TIFF Review: Into the Wild
by Alex Billington
September 12, 2007
The quote above comes from quite close to the end of the film and although it doesn't sum up most of why Christopher McCandless (Emile Hirsch) ventures into the Alaskan wilderness alone, it does hit the hardest. Into the Wild follows Alexander Supertramp (the name Christopher gives himself) on his adventure across the country and eventually up into Alaska to live off of the land. He starts off as a college graduate, the son of two unsuited parents, and brother of Carine (Jena Malone) who narrates the story. Based on the non-fiction book by Jon Krakauer, Alexander decides to leave home, burn all of his money and identification cards, and hitchhike his way around the US meeting new friends and growing into a man before hiking into Alaska and discovering his new home - the "magic" bus.
As much as I really wanted to love the free-spirited Into the Wild, Sean Penn is a terrible director and the story suffers from his inexperience in great direction. He's good at creating individual moments through some rather experimental "indie-film-like" work, but overall the flow of the story didn't pull together in the way it needed. The film felt fairly jagged; each move from place to place was just another chunk and did not connect smoothly in what was a beautiful story overall. Emile's often cheerful and humorous attitude, while still free-spirited and well acted, didn't fit with Penn's lack of pace and flow - like two puzzle pieces that should fit together but don't.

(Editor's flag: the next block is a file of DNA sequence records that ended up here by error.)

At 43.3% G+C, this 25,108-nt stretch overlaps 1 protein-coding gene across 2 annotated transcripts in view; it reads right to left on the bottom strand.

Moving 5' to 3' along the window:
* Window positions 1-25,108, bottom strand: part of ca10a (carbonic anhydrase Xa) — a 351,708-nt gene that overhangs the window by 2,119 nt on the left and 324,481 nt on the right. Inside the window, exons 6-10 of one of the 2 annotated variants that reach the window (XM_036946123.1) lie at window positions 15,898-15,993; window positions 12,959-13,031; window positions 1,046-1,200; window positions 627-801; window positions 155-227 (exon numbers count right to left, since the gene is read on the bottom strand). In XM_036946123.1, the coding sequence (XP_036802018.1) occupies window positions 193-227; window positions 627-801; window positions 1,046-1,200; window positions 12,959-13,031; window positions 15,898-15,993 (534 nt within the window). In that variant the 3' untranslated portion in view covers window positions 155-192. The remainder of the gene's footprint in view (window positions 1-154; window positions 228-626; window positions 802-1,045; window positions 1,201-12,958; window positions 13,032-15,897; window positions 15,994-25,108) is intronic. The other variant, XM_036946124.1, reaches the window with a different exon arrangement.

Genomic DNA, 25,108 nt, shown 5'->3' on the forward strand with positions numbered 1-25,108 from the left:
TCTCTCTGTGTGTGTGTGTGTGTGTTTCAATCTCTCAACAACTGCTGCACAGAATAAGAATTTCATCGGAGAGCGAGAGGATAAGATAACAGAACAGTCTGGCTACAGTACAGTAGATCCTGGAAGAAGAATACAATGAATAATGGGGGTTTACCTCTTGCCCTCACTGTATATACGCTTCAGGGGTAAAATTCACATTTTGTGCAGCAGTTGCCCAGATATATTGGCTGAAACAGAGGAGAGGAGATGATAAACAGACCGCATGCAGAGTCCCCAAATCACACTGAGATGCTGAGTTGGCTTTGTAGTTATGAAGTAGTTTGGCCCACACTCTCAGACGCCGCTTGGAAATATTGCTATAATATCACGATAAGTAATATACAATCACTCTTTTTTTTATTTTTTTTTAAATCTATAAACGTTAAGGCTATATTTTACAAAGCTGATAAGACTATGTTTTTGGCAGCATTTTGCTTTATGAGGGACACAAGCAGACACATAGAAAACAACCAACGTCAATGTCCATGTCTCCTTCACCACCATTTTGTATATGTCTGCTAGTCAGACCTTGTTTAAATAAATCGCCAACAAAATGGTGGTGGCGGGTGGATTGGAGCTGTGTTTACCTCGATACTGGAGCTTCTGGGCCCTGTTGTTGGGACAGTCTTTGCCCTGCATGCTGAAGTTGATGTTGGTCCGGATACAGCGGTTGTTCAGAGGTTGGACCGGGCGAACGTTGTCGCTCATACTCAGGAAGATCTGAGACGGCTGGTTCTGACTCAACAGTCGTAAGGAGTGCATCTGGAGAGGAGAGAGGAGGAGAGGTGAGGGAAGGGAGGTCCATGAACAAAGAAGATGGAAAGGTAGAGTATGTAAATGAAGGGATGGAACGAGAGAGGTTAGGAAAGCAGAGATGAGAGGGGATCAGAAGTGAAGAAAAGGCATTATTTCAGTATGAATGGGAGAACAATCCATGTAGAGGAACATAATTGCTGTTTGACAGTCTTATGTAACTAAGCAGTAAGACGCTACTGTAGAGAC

While the film could easily have been better, it did achieve a particular level of bliss in how well it captured Alex's passionate will to live openly with nature. His views on life were empathetically depicted and chillingly felt all while also maintaining a vast distance from a comparison to a tree-hugging, nature-loving hippie. By the end a connection to Alex is well established and it's then where most will fall in love with Into the Wild; it's then where most will smile and applaud a film that simply tells a great story.